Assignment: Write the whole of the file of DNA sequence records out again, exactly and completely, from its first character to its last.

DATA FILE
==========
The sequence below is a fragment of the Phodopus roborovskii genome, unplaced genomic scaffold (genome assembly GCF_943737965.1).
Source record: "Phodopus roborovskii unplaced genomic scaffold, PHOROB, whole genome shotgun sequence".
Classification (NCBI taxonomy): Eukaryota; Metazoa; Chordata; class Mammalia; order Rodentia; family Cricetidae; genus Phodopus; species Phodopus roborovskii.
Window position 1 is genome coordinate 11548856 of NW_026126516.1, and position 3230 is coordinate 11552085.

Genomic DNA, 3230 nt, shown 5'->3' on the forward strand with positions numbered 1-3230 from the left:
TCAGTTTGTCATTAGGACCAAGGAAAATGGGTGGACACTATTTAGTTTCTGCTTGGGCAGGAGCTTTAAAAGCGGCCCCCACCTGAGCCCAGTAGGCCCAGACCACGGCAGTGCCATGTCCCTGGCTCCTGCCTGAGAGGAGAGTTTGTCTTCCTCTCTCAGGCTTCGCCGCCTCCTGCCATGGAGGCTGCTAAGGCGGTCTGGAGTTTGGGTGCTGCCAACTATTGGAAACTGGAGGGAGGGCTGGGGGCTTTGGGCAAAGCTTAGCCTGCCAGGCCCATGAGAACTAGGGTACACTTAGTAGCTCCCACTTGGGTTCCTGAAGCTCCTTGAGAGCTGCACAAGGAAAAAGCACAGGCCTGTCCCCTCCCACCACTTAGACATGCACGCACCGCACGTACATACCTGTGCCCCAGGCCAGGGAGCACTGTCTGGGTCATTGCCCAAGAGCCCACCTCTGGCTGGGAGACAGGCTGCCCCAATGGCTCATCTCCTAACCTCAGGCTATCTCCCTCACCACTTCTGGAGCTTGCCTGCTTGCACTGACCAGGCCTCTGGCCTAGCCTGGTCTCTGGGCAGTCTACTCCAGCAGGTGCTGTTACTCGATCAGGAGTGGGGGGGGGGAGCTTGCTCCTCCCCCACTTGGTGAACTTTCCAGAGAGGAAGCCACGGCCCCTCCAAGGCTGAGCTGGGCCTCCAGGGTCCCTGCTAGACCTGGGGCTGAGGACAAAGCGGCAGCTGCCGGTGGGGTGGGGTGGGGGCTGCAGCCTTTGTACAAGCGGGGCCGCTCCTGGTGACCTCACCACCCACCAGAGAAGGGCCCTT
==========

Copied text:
The sequence below is a fragment of the Phodopus roborovskii genome, unplaced genomic scaffold (genome assembly GCF_943737965.1).
Source record: "Phodopus roborovskii unplaced genomic scaffold, PHOROB, whole genome shotgun sequence".
Classification (NCBI taxonomy): Eukaryota; Metazoa; Chordata; class Mammalia; order Rodentia; family Cricetidae; genus Phodopus; species Phodopus roborovskii.
Window position 1 is genome coordinate 11548856 of NW_026126516.1, and position 3230 is coordinate 11552085.

Genomic DNA, 3230 nt, shown 5'->3' on the forward strand with positions numbered 1-3230 from the left:
TCAGTTTGTCATTAGGACCAAGGAAAATGGGTGGACACTATTTAGTTTCTGCTTGGGCAGGAGCTTTAAAAGCGGCCCCCACCTGAGCCCAGTAGGCCCAGACCACGGCAGTGCCATGTCCCTGGCTCCTGCCTGAGAGGAGAGTTTGTCTTCCTCTCTCAGGCTTCGCCGCCTCCTGCCATGGAGGCTGCTAAGGCGGTCTGGAGTTTGGGTGCTGCCAACTATTGGAAACTGGAGGGAGGGCTGGGGGCTTTGGGCAAAGCTTAGCCTGCCAGGCCCATGAGAACTAGGGTACACTTAGTAGCTCCCACTTGGGTTCCTGAAGCTCCTTGAGAGCTGCACAAGGAAAAAGCACAGGCCTGTCCCCTCCCACCACTTAGACATGCACGCACCGCACGTACATACCTGTGCCCCAGGCCAGGGAGCACTGTCTGGGTCATTGCCCAAGAGCCCACCTCTGGCTGGGAGACAGGCTGCCCCAATGGCTCATCTCCTAACCTCAGGCTATCTCCCTCACCACTTCTGGAGCTTGCCTGCTTGCACTGACCAGGCCTCTGGCCTAGCCTGGTCTCTGGGCAGTCTACTCCAGCAGGTGCTGTTACTCGATCAGGAGTGGGGGGGGGGAGCTTGCTCCTCCCCCACTTGGTGAACTTTCCAGAGAGGAAGCCACGGCCCCTCCAAGGCTGAGCTGGGCCTCCAGGGTCCCTGCTAGACCTGGGGCTGAGGACAAAGCGGCAGCTGCCGGTGGGGTGGGGTGGGGGCTGCAGCCTTTGTACAAGCGGGGCCGCTCCTGGTGACCTCACCACCCACCAGAGAAGGGCCCTT